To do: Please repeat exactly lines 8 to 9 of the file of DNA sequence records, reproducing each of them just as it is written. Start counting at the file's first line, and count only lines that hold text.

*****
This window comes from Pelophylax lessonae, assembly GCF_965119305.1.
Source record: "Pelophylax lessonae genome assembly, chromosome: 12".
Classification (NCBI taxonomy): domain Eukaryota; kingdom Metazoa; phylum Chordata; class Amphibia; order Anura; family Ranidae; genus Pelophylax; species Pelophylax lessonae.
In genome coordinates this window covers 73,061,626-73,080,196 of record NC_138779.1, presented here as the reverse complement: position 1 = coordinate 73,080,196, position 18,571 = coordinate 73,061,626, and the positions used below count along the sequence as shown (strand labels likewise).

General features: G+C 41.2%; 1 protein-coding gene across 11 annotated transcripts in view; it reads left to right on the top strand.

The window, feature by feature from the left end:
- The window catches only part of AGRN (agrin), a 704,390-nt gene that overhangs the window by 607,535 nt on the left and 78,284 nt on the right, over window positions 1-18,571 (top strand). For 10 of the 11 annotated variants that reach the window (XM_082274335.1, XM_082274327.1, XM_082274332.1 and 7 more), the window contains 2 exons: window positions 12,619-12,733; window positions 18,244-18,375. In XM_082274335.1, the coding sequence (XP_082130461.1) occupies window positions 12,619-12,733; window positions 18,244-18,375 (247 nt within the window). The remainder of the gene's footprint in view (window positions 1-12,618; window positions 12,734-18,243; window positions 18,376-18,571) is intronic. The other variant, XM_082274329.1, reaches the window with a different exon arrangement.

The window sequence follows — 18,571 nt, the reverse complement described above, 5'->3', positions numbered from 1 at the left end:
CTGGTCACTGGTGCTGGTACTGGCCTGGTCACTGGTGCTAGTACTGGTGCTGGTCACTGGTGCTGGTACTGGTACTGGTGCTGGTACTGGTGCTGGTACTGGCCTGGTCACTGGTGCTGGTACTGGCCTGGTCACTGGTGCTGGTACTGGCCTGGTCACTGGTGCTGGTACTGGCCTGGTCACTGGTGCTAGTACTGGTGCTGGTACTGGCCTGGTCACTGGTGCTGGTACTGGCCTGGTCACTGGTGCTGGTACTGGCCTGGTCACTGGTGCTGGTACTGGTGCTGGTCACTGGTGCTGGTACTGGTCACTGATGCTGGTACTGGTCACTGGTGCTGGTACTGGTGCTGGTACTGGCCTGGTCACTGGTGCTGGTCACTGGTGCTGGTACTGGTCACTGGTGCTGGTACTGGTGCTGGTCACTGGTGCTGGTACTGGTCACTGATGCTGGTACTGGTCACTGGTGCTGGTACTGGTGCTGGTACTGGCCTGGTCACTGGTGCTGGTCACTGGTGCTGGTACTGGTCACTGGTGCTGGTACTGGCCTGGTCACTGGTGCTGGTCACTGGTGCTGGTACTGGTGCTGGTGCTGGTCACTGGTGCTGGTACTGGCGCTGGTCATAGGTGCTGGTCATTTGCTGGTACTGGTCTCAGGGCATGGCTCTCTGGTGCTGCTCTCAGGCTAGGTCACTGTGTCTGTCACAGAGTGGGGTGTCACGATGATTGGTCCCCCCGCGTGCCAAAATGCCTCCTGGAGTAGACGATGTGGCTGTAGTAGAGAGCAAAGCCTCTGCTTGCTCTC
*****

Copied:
The window sequence follows — 18,571 nt, the reverse complement described above, 5'->3', positions numbered from 1 at the left end:
CTGGTCACTGGTGCTGGTACTGGCCTGGTCACTGGTGCTAGTACTGGTGCTGGTCACTGGTGCTGGTACTGGTACTGGTGCTGGTACTGGTGCTGGTACTGGCCTGGTCACTGGTGCTGGTACTGGCCTGGTCACTGGTGCTGGTACTGGCCTGGTCACTGGTGCTGGTACTGGCCTGGTCACTGGTGCTAGTACTGGTGCTGGTACTGGCCTGGTCACTGGTGCTGGTACTGGCCTGGTCACTGGTGCTGGTACTGGCCTGGTCACTGGTGCTGGTACTGGTGCTGGTCACTGGTGCTGGTACTGGTCACTGATGCTGGTACTGGTCACTGGTGCTGGTACTGGTGCTGGTACTGGCCTGGTCACTGGTGCTGGTCACTGGTGCTGGTACTGGTCACTGGTGCTGGTACTGGTGCTGGTCACTGGTGCTGGTACTGGTCACTGATGCTGGTACTGGTCACTGGTGCTGGTACTGGTGCTGGTACTGGCCTGGTCACTGGTGCTGGTCACTGGTGCTGGTACTGGTCACTGGTGCTGGTACTGGCCTGGTCACTGGTGCTGGTCACTGGTGCTGGTACTGGTGCTGGTGCTGGTCACTGGTGCTGGTACTGGCGCTGGTCATAGGTGCTGGTCATTTGCTGGTACTGGTCTCAGGGCATGGCTCTCTGGTGCTGCTCTCAGGCTAGGTCACTGTGTCTGTCACAGAGTGGGGTGTCACGATGATTGGTCCCCCCGCGTGCCAAAATGCCTCCTGGAGTAGACGATGTGGCTGTAGTAGAGAGCAAAGCCTCTGCTTGCTCTC